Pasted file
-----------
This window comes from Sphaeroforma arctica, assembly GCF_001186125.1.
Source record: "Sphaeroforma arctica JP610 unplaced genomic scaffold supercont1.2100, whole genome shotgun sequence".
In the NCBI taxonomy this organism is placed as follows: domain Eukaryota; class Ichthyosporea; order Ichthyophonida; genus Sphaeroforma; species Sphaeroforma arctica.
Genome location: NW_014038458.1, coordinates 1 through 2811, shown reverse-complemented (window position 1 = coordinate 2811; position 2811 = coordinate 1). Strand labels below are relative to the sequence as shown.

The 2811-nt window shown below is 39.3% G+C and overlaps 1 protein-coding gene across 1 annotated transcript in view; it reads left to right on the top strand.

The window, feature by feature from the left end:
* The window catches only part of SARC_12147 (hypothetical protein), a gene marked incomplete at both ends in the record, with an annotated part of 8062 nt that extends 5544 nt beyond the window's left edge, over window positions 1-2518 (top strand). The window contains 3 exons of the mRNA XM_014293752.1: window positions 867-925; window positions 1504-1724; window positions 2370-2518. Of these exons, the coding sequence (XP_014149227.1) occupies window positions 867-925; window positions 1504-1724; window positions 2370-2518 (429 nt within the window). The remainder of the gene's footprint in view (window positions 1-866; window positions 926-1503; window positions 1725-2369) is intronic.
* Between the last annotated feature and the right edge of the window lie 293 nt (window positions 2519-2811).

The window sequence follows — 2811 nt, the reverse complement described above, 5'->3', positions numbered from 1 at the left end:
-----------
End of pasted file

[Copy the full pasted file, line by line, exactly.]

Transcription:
This window comes from Sphaeroforma arctica, assembly GCF_001186125.1.
Source record: "Sphaeroforma arctica JP610 unplaced genomic scaffold supercont1.2100, whole genome shotgun sequence".
In the NCBI taxonomy this organism is placed as follows: domain Eukaryota; class Ichthyosporea; order Ichthyophonida; genus Sphaeroforma; species Sphaeroforma arctica.
Genome location: NW_014038458.1, coordinates 1 through 2811, shown reverse-complemented (window position 1 = coordinate 2811; position 2811 = coordinate 1). Strand labels below are relative to the sequence as shown.

The 2811-nt window shown below is 39.3% G+C and overlaps 1 protein-coding gene across 1 annotated transcript in view; it reads left to right on the top strand.

The window, feature by feature from the left end:
* The window catches only part of SARC_12147 (hypothetical protein), a gene marked incomplete at both ends in the record, with an annotated part of 8062 nt that extends 5544 nt beyond the window's left edge, over window positions 1-2518 (top strand). The window contains 3 exons of the mRNA XM_014293752.1: window positions 867-925; window positions 1504-1724; window positions 2370-2518. Of these exons, the coding sequence (XP_014149227.1) occupies window positions 867-925; window positions 1504-1724; window positions 2370-2518 (429 nt within the window). The remainder of the gene's footprint in view (window positions 1-866; window positions 926-1503; window positions 1725-2369) is intronic.
* Between the last annotated feature and the right edge of the window lie 293 nt (window positions 2519-2811).

The window sequence follows — 2811 nt, the reverse complement described above, 5'->3', positions numbered from 1 at the left end: